But let's face it Gdkitty. Rogers assumes that the majority of their customers want a supposedly simple plug and play device and they hope it works reasonable well for most. 


I am no Rogers apologist by any means, but I do think that (a) that is exactly what Rogers assumes and (b) they are right to assume that. 

 

I'm with GDkitty when he says that Rogers should make something available to satisfy its more demanding/savvy customers, but in the absence of that, the lower common denominator of one-size fits all is most assuredly the correct business decision for them. I am willing to bet that the number of people who show up on these boards and who have enough expertise to even be able to debate these issues as we do, are a TINY minority of users.

 

Unless we have direct experience running a tech business where you have to support tens of thousands of users, I'm sure we have no clue about the challenges of supporting a spectrum of users from 0 to 100 on the knowledge scale, hence you are darn right that you go for the plug an play approach. Support costs and business costs would probably skyrocket if they did not, and then we would all be complaining about even higher prices, or worse service, or both.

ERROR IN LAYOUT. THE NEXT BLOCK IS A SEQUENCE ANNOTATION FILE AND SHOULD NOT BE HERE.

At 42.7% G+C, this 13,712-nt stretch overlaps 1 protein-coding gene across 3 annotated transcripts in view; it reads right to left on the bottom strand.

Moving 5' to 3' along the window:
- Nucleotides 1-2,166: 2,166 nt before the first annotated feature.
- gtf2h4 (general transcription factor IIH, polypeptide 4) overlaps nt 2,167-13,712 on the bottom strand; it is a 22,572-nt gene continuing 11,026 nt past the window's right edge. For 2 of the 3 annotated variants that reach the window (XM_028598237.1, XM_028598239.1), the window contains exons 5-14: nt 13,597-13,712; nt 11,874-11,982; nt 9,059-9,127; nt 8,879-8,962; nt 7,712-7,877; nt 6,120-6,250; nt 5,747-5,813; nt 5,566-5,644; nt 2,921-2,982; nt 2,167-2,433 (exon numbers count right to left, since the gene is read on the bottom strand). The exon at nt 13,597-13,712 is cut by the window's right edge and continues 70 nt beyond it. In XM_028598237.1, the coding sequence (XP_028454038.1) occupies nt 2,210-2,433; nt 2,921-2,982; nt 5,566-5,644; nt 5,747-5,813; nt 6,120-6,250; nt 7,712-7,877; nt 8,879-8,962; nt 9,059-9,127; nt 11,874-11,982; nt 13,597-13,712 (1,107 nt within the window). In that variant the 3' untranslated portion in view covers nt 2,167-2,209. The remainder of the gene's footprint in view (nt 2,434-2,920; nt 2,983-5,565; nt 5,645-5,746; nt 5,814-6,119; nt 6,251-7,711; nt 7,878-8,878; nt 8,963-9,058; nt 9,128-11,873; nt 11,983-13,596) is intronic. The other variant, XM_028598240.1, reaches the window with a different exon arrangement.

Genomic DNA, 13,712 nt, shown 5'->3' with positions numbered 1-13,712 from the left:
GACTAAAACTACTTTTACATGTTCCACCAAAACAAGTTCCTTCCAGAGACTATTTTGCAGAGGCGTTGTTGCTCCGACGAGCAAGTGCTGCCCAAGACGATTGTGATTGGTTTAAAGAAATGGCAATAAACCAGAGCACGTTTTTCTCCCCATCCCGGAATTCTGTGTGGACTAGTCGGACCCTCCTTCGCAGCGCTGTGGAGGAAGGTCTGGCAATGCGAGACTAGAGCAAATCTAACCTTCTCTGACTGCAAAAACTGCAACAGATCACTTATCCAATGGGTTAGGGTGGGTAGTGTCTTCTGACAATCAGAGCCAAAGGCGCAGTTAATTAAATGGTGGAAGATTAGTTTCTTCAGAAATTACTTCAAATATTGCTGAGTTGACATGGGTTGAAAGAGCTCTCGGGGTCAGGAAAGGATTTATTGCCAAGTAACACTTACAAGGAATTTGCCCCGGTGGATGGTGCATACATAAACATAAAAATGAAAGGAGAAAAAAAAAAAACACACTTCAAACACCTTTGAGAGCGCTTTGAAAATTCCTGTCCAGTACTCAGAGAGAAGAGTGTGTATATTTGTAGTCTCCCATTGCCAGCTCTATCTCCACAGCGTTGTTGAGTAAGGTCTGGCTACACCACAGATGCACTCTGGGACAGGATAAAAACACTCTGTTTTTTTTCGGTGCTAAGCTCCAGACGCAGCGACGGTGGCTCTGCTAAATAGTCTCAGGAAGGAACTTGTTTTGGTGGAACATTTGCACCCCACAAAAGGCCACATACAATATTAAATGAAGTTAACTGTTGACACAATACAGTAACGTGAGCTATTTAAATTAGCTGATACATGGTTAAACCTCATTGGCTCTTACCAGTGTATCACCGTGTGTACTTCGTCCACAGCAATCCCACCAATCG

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Re: Technical reasons to move to the new CGN3ACR


@DrMike wrote:

I'm with GDkitty when he says that Rogers should make something available to satisfy its more demanding/savvy customers, but in the absence of that, the lower common denominator of one-size fits all is most assuredly the correct business decision for them

 

 


And they do make something available for the more demanding/savvy customers - it's called bridge mode, which is well-documented and which their tech support reps are trained about. (Many US ISPs, including Google Fiber, do not provide a bridge mode)

 

The way I see it, if you had, say:

- straight modem for $8

- WiFi gateway for $12

... you'd have a support nightmare because the less technical users would go for the cheaper thing and would then feel screwed when it's way less capable than the competitor's 'free' hardware.

 

So then, how about this?

- WiFi gateway for $12

- straight modem for $15

... which solves the problem of the less technical users picking the wrong option and blaming Rogers. But would any tech-savvy user pay $3 more for a straight modem over bridging the cheaper gateway?

 

The only argument in favour of a straight modem over bridging the gateways, I think, is a cost one: why are people paying for functionality they turn off? But if the straight modem cannot be cheaper than the gateways without creating a massive support nightmare... then I conclude the status quo makes sense.

I've Been Here Awhile
Posts: 3

Re: Technical reasons to move to the new CGN3ACR

I do not see any activity on the modem after plugging in the hard drive. i see these listed in the usb storage page in admin:

 
  Action 1 file://192.168.0.1/C814240F1423FED6  
 
2 file://192.168.0.1/diska1  
 
it doesnt change even if i take out the drive. Please let me know if its worthwhile to talk with rogers tech about this.